Welcome to my blog, featuring various pieces from my collection of Oz books, artwork and memorabilia!

Sunday, April 10, 2022

Here We Go Again!

Over on LiveAuctioneers, our favorite forgers (Rhyton Galleries) have listed a new crop of fake John R. Neill drawings. But there has finally been a change! These pieces are listed as “John R. Neill (manner of)”, or “John R. Neill (in the style of)”. This is certainly a step in the right direction; past listings included the “manner of” information in the body of the description, but it was not stated outright in the listing title. 

While I’d prefer the pieces not be listed at all, as they are blatant forgery attempts complete with signatures, at least they are now a little less misleading. There also seems to be a new player in the field - Zipriani Galleries, based in Lima, Peru(!). I can only assume this is another outpost of whoever is behind Rhyton, as the drawing offered appears to be done by the same hand on similar paper, and the other offerings from the gallery are dubious at best.

I first became aware of these drawings in 2020. I purchased the first piece I saw offered, in spite of knowing it to be false, as I thought it would be an interesting curiosity. Overall, there have now been 11 examples listed by the gallery - at least, 11 that I’m aware of! The various drawings can be seen below, starting with the current offerings.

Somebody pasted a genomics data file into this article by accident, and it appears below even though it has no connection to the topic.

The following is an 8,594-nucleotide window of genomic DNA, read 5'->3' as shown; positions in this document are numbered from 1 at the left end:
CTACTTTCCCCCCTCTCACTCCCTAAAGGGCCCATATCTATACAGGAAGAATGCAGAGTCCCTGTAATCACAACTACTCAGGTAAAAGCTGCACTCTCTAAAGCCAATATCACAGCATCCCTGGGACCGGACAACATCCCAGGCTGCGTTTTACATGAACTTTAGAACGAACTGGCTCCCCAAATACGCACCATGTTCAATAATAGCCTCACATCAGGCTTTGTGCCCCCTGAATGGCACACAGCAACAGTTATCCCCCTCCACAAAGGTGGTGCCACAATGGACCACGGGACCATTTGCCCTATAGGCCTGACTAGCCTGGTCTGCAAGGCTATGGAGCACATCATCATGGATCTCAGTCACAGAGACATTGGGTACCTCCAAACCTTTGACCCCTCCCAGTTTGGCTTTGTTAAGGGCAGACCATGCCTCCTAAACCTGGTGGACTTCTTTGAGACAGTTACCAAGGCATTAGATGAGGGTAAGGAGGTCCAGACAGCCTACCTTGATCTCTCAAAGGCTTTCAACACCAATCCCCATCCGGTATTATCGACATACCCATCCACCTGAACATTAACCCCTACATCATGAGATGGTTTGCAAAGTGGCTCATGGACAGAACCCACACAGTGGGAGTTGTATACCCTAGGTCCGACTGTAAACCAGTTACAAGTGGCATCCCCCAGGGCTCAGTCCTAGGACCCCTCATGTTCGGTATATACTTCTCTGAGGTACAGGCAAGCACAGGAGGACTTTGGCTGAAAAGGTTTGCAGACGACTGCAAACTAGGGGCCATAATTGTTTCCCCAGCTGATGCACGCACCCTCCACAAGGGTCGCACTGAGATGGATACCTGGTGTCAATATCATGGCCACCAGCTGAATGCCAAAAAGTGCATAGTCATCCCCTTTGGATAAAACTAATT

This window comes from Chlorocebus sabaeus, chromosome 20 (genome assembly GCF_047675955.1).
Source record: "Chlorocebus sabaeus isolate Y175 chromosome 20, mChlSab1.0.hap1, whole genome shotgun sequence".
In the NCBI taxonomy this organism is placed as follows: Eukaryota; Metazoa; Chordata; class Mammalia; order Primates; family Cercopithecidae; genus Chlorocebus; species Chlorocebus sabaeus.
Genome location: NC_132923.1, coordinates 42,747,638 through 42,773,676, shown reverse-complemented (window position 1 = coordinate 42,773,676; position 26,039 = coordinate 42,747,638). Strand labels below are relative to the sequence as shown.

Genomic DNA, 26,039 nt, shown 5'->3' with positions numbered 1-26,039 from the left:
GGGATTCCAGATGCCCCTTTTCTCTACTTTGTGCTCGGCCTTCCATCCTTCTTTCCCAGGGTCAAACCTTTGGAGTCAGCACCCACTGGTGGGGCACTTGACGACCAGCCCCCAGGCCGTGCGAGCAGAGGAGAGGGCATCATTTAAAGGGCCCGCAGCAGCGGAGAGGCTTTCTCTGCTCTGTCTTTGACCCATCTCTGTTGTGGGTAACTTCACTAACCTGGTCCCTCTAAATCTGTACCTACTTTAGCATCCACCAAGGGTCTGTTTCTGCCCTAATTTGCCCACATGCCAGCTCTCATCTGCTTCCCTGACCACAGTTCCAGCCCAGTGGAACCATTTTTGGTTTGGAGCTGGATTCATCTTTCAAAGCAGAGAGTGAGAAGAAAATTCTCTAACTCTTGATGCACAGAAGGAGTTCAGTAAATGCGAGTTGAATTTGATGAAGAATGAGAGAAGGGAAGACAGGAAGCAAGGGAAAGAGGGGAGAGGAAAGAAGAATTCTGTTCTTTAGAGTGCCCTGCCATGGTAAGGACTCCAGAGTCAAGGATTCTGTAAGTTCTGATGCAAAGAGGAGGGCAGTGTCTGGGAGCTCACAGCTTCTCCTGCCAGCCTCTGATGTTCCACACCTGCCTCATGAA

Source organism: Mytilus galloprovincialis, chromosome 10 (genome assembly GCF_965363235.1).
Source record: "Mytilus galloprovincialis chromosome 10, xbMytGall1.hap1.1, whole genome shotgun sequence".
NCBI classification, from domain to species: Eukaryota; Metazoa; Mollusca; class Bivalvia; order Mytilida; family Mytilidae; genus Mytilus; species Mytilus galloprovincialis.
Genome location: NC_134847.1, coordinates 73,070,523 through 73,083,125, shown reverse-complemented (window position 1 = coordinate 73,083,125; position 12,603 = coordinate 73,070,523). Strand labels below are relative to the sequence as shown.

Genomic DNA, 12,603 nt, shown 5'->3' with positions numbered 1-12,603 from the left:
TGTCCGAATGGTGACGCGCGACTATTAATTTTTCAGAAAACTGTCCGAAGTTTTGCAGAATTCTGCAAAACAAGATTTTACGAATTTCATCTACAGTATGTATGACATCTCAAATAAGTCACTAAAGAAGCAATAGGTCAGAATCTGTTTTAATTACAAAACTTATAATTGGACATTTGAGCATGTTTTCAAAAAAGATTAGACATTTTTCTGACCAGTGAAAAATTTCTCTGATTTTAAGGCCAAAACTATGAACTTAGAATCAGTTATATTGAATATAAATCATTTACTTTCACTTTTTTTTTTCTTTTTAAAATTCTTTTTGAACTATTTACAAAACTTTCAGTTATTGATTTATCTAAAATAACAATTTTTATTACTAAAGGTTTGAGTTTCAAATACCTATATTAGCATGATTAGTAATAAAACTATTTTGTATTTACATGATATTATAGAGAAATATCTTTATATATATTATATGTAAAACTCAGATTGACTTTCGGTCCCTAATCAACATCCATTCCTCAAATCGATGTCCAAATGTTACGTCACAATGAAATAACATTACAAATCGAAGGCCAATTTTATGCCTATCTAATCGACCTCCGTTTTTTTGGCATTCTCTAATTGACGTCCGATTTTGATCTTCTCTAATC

The drawing of the smoking man was previously offered but didn’t sell. Unfortunately, that one is still listed simply as “John R. Neill”. The others are new pieces; the Scarecrow drawing is taken from The Scarecrow of Oz, but the original drawing included other characters and was created for the cover of The Oz Toy Book. The drawing of women with pistols was offered by the Neill family several years ago, and the original of the third piece was used in The Bride, Her Wedding Book. This last piece is the one being offered out of Peru. As usual, these have all been given false signatures.

Here we have a drawing from Scarecrow of Oz, a magazine illustration for The Man Who Murdered a Fairy, and an unpublished piece. These drawings show more ambition on the part of the forger - they are considerably more elaborate than the earlier copies of drawings from Wonder City of Oz.

These were the first pieces to pop up - three drawings from Wonder City of Oz, and one from Tik-Tok of Oz. I’ve blogged several times in the past about this problem, as the drawings are good enough to fool an unsuspecting buyer - and they have! I’ll continue to keep an ongoing log of the pieces that turn up.

Be sure to exercise caution if you are considering purchasing a drawing by John R. Neill and have no knowledge of its background!

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